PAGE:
Australians are buying more high-end tablets
The local tablet computer market has seen its first growth in a long time, on the back of newer higher-end tablet and 2-in-1 computers.
While Apple didn’t invent tablet computing, it’s widely accepted that it popularised the concept of a tablet PC, even though when the first iPad launched, many wondered if there was a market at all for what many derided as an "oversized iPod Touch".
The tablet market exploded from there, but locally sales figures had been somewhat stagnant since those first waves of hype around the technology. That’s most likely due to the fact that we just don’t break, lose or replace tablets at the same rate as smartphones. However, recent figures from Telsyte suggest that we’re once again falling in love with the tablet, thanks to the emergence of premium-priced, feature-packed tablets.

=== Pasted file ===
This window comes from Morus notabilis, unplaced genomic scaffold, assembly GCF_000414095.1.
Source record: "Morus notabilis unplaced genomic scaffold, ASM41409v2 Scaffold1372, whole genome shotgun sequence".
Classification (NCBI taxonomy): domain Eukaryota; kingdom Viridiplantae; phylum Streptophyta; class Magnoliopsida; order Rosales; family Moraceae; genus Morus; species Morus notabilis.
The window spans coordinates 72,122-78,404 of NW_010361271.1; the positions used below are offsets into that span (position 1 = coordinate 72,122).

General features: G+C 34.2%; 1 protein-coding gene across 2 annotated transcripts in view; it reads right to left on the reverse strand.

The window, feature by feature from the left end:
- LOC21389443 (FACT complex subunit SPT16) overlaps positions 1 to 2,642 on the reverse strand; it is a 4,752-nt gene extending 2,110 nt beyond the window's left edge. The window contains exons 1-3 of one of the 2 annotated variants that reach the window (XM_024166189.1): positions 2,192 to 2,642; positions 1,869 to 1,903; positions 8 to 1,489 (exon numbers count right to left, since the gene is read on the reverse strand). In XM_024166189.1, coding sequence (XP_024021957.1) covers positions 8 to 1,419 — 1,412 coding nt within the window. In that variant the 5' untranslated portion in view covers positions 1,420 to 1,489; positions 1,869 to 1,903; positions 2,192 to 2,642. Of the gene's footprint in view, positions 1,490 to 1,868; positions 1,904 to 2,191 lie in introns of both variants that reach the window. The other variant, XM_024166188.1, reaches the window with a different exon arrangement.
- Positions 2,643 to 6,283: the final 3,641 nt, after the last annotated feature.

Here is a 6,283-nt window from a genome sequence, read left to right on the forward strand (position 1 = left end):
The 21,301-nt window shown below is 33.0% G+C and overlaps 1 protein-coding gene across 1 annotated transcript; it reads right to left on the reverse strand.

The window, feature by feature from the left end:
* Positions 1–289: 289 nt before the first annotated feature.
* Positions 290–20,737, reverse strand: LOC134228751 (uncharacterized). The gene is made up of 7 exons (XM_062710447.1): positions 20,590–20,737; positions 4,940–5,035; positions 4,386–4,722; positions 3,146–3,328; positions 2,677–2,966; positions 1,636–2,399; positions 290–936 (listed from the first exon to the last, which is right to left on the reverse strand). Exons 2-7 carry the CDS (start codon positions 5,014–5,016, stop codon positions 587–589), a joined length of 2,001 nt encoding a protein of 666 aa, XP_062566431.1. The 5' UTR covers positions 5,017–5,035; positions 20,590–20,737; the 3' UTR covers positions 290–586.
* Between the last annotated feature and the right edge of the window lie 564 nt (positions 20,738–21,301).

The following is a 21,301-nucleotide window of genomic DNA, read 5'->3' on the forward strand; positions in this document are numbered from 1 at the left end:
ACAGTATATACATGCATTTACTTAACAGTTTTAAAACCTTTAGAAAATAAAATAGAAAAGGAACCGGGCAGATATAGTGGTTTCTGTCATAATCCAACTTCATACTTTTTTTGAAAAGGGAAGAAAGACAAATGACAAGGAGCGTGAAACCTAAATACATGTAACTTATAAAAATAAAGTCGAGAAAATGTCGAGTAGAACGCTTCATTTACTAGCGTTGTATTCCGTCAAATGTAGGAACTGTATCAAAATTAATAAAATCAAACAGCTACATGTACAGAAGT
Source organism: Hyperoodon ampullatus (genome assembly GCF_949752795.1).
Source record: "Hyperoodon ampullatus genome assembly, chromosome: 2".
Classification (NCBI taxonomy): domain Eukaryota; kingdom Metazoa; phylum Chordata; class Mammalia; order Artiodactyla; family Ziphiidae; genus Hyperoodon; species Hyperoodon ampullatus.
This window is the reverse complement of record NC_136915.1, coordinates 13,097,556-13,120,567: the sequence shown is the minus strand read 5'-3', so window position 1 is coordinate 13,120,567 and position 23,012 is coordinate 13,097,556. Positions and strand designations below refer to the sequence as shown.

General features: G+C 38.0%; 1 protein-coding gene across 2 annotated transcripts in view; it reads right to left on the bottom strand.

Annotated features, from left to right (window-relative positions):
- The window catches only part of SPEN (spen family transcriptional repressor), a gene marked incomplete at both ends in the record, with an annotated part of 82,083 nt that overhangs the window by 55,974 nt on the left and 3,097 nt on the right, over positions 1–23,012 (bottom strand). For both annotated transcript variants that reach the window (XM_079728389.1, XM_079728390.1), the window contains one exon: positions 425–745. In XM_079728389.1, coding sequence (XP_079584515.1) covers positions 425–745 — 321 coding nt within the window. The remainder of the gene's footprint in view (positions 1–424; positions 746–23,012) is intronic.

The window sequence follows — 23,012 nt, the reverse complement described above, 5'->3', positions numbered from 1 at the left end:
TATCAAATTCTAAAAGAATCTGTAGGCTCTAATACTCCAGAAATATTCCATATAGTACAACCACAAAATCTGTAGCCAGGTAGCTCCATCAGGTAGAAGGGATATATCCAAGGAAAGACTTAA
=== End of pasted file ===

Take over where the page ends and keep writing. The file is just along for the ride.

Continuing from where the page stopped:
Telsyte’s latest study, The Telsyte Australian Media Tablet Market Study 2016-2020 suggests that some 3.21 million tablet-style computers will be sold in Australia this year, led by Apple, and then Samsung, Microsoft and Lenovo in terms of market share. Between them, those four companies account for 80 percent of sales. What’s leading the sales and reversing what had been something of a slump in sales are those premium tablets, such as Apple’s iPad Pro, Microsoft’s Surface Pro 4 and Samsung’s Galaxy TabPro S.
It seems we’re starting to deck out our tablets with more and more in the way of peripherals, especially keyboards. Telstye’s research found that 20% of tablet users have tried using a keyboard with their tablet, and of that group, nearly 75% continue to use a keyboard once they’ve first tried it.
So who is winning the tablet war? Telsyte suggests that Apple will retain a lead due to customers replacing much older iPad models, but that Microsoft Windows-based tablets will deliver it second place. One potential source of advantage for Microsoft: it can woo customers with existing but older Windows laptops looking to upgrade to a tablet or 2-in-1 device.